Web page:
Blurred lines: When using your script on stage is acceptable
It's unusual nowadays for a lead actor to ask for a prompt in a professional theatre production.
It's even more unusual for a lead actor to walk around the stage holding the script and reading from it, or - when not in hand - seeking it out from the places where it has been secreted around the set. And it is really, really unusual for a lead actor to do this on the opening night of a major new production at a leading London theatre.
But that's what happened yesterday evening at the Royal Court's press night for Penelope Skinner's new play, Linda. The Olivier-winning actress Noma Dumezweni was the star of the show. She didn't know her lines.
To be fair, there were mitigating circumstances. It's a huge part, for one. And she'd had very little time to learn it, for another. Kim Cattrall had originally been cast in the title role of Linda, but pulled out after several weeks of rehearsals on doctors orders. So, with just 10 days to go, Ms Dumezweni, stepped into the breach.
Actors have learnt parts in 10 days before, but perhaps not as big a role as this one, combined with the complicated choreography required to move around Es Devlin's revolving set. The obvious course of action would have been to postpone the press night, but that wasn't possible.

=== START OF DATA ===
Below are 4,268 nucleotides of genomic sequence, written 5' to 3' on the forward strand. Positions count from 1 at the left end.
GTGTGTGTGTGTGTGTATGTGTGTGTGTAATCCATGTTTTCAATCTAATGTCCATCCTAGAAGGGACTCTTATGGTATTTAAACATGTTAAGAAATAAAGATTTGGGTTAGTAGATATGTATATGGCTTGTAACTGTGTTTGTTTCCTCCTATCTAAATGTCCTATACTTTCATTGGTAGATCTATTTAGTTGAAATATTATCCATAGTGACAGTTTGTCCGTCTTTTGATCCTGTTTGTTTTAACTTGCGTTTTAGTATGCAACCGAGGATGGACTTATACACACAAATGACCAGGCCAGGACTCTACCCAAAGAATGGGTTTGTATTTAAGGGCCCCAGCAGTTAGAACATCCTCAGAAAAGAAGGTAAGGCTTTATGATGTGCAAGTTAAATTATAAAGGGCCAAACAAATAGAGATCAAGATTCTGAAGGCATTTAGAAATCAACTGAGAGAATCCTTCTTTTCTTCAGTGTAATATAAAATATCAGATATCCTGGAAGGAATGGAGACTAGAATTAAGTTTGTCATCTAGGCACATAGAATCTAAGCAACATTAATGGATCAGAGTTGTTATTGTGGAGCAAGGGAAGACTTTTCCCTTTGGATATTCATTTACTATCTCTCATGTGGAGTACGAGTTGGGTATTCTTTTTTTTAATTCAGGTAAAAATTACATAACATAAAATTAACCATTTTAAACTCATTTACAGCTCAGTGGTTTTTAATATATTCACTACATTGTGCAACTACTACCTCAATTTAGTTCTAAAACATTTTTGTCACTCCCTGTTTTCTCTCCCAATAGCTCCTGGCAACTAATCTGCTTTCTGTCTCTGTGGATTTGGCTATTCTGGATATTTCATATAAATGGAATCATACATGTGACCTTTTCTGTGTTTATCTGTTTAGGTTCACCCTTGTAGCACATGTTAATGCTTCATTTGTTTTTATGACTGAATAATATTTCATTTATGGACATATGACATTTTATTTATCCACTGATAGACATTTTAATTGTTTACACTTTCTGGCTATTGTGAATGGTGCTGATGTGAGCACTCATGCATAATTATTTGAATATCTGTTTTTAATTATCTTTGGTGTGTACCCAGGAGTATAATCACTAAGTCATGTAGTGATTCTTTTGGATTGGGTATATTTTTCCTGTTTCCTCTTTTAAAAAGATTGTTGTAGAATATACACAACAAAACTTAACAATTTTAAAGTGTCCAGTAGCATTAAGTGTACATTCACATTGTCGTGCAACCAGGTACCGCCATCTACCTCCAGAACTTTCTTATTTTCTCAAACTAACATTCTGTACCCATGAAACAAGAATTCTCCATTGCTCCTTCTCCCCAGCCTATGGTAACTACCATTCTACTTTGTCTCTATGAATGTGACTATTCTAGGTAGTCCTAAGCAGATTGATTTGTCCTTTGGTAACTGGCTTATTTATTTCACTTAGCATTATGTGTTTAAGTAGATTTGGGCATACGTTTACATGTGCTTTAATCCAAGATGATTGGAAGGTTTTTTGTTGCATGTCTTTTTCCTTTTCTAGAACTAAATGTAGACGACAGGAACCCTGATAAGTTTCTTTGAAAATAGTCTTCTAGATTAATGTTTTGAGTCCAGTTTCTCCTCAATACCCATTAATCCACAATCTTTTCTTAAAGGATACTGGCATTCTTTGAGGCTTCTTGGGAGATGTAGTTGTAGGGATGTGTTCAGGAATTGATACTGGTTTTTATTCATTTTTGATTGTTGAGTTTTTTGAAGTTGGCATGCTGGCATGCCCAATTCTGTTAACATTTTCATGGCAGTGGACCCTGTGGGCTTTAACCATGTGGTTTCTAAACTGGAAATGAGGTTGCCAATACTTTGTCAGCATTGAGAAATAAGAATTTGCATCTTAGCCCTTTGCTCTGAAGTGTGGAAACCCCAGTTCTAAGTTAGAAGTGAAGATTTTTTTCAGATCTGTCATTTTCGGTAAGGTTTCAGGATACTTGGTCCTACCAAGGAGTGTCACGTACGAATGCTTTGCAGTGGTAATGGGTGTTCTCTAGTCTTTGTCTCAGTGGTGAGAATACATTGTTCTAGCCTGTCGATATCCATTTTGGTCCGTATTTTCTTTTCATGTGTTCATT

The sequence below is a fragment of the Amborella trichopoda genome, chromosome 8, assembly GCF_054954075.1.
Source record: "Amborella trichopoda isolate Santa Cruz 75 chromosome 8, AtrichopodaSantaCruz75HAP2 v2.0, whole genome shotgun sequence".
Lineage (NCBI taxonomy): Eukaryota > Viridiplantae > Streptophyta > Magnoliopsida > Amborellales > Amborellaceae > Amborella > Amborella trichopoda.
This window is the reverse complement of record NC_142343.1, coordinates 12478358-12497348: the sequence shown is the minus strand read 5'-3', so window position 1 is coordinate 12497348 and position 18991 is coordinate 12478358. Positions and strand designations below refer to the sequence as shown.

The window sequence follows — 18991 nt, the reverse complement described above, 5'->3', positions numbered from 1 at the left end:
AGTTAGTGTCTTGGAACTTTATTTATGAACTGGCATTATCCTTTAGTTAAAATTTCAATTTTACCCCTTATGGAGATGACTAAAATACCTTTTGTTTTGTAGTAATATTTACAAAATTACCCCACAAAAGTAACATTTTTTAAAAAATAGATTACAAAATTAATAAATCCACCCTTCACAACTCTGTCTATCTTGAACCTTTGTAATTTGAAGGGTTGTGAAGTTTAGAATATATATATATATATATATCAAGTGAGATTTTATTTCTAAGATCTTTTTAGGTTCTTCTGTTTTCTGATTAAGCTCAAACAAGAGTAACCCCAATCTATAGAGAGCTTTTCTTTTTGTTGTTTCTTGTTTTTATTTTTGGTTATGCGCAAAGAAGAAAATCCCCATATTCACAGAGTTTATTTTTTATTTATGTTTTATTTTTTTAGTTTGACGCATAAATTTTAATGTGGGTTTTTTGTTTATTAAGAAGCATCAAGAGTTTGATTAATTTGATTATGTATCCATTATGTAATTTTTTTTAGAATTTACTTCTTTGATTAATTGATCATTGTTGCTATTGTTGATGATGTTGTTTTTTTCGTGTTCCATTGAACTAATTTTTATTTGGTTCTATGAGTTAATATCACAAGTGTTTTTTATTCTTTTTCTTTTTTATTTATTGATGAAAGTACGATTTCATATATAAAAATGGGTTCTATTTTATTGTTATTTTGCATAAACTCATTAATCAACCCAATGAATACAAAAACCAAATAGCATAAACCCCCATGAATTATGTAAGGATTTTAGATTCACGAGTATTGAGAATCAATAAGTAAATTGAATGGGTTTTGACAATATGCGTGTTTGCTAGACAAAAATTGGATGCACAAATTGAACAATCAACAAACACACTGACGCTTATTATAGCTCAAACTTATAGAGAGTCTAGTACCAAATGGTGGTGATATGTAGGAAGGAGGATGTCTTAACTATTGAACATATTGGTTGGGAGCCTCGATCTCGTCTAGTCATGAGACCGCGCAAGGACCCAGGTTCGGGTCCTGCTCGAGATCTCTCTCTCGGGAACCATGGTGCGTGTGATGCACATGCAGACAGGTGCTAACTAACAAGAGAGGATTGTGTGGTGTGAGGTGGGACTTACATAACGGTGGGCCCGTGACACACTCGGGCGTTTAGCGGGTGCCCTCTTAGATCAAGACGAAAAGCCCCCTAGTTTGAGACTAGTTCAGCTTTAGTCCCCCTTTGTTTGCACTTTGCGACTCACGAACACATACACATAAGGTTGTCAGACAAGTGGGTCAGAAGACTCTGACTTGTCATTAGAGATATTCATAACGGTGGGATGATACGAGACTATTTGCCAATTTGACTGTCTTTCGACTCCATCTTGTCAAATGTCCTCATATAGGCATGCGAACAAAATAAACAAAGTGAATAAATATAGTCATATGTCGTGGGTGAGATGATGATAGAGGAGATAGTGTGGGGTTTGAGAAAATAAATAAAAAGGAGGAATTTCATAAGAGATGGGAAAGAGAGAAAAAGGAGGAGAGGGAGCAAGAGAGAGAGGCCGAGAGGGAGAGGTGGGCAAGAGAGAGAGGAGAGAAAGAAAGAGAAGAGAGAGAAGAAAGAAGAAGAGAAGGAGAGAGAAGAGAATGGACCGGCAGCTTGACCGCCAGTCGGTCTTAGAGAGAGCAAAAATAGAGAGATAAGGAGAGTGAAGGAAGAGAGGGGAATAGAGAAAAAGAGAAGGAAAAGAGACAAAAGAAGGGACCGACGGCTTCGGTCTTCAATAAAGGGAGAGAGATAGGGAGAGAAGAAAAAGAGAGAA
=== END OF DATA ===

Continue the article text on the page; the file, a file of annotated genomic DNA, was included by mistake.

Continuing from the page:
The decision to cast Cattrall had led to the entire run selling out almost immediately, meaning there was no other future performance where they'd be enough spare tickets to hold an alternative press night.
Which left Ms Dumezweni with little choice. Like a souffle yet to rise, she took to the stage last night under-cooked. The audience was forewarned she would be referring to her script - which was a smart move. Because when she did so, about 20 minutes into the piece, it was less awkward for her and us.
But it wasn't entirely comfortable. Lines were jumbled, names forgotten, and pages mislaid. She came out of character for a moment to ask the audience to "bear with me". Our disbelief was no longer suspended.
But having broken the taboo of picking up a script and reading directly from it, she and we settled into the added theatricality of a fine actress learning her lines on the job. And all credit to her. She won the audience round and even when speaking from the script, was able to convince as Linda.
When the final curtain came down there were whoops and cheers and prolonged applause. I suspect the only reason she didn't receive a standing ovation was down to the play's weaknesses, not hers.
It was an unusual masterclass in acting. From a position of great vulnerability Ms Dumezweni was courageous, honest, and impressively professional. She never panicked or lost her cool. The rest of the cast played their parts too, waiting for her when necessary, gently prompting when helpful.
It was strange evening in which we learnt three things: Noma Dumezweni is a brave and versatile actress; the show must always go on; and you can't forget your lines if you haven't learnt them in the first place.